No doubt the media will probably focus on the few BA workers who didn’t vote for strike action.
22nd February 2010
Unite the union, the biggest union in aviation, today (Monday) announced that the ballot of its cabin crew members at British Airways has resulted in another overwhelming vote for strike action in the long-running dispute over imposed changes to crew numbers and working practices.
80.7 per cent of all those who returned their ballot forms voted yes to industrial action on a 78.7 per cent turnout. 7,482 of crew members balloted voted yes with 1,789 crew voting no; 11,691 ballot papers were issued.
However, the union has not announced dates for industrial action.
Announcing the ballot result, Unite assistant general secretary Len McCluskey said: “With this overwhelming vote in the teeth of BA harassment and media misrepresentation, BA’s cabin crew have made clear that the deep sense of grievance they feel about their treatment by their employer remains.
“Our members are not mindless militants but men and women committed to their company and their profession, so it is right that they want to be consulted on changes to their jobs.
“The only way forward for this airline is if all parties can negotiate a solution to the issues before us. In recent weeks we have been in serious discussion with BA. We sincerely hope that the continued strength of the vote by crew will give BA pause for thought.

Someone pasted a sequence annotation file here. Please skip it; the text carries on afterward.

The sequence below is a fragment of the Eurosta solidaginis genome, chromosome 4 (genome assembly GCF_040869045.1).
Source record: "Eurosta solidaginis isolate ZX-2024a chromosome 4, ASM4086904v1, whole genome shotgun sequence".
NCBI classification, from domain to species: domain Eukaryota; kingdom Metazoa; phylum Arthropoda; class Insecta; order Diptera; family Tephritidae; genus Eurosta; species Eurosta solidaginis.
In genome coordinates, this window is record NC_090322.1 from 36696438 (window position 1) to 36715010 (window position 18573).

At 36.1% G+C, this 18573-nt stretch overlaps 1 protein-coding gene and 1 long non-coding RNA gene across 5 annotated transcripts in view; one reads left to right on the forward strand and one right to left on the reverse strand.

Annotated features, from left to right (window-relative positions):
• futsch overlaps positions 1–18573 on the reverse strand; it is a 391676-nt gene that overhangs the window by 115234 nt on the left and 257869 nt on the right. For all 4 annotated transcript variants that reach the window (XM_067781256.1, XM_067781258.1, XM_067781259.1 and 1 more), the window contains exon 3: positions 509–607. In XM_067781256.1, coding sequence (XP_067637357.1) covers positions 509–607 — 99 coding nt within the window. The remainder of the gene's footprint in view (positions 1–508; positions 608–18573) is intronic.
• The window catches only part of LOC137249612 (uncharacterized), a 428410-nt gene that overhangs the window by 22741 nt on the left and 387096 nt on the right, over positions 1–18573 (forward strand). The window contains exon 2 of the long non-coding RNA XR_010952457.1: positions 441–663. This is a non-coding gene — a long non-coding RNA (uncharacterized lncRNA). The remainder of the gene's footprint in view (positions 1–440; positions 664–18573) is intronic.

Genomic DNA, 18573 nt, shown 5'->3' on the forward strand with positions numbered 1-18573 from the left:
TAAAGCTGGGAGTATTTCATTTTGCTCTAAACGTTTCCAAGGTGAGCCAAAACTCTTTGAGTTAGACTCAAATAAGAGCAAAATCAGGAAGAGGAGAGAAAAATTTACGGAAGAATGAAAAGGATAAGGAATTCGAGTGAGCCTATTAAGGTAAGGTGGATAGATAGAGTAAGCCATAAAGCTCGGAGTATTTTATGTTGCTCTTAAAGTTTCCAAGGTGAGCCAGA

“Meaningful negotiations are continuing at the TUC and bringing them to a successful conclusion is the only way to resolve this dispute. That is why we are not announcing dates for industrial action at this stage.”
While most, 75 percent, of BA’s crew earn only £20,000 at the top of their earnings, the dispute is not about pay. The dispute was triggered by the imposition in November 2009 by BA of new working practices.
Cabin crew are concerned that the reduced crew will impact on service standards but are also very worried that BA’s refusal to consult on these changes means that the company has broken with the long-standing negotiating structures, which have delivered significant flexibility to the company including changes needed following 9/11 and the SARS outbreak.
From Unite the union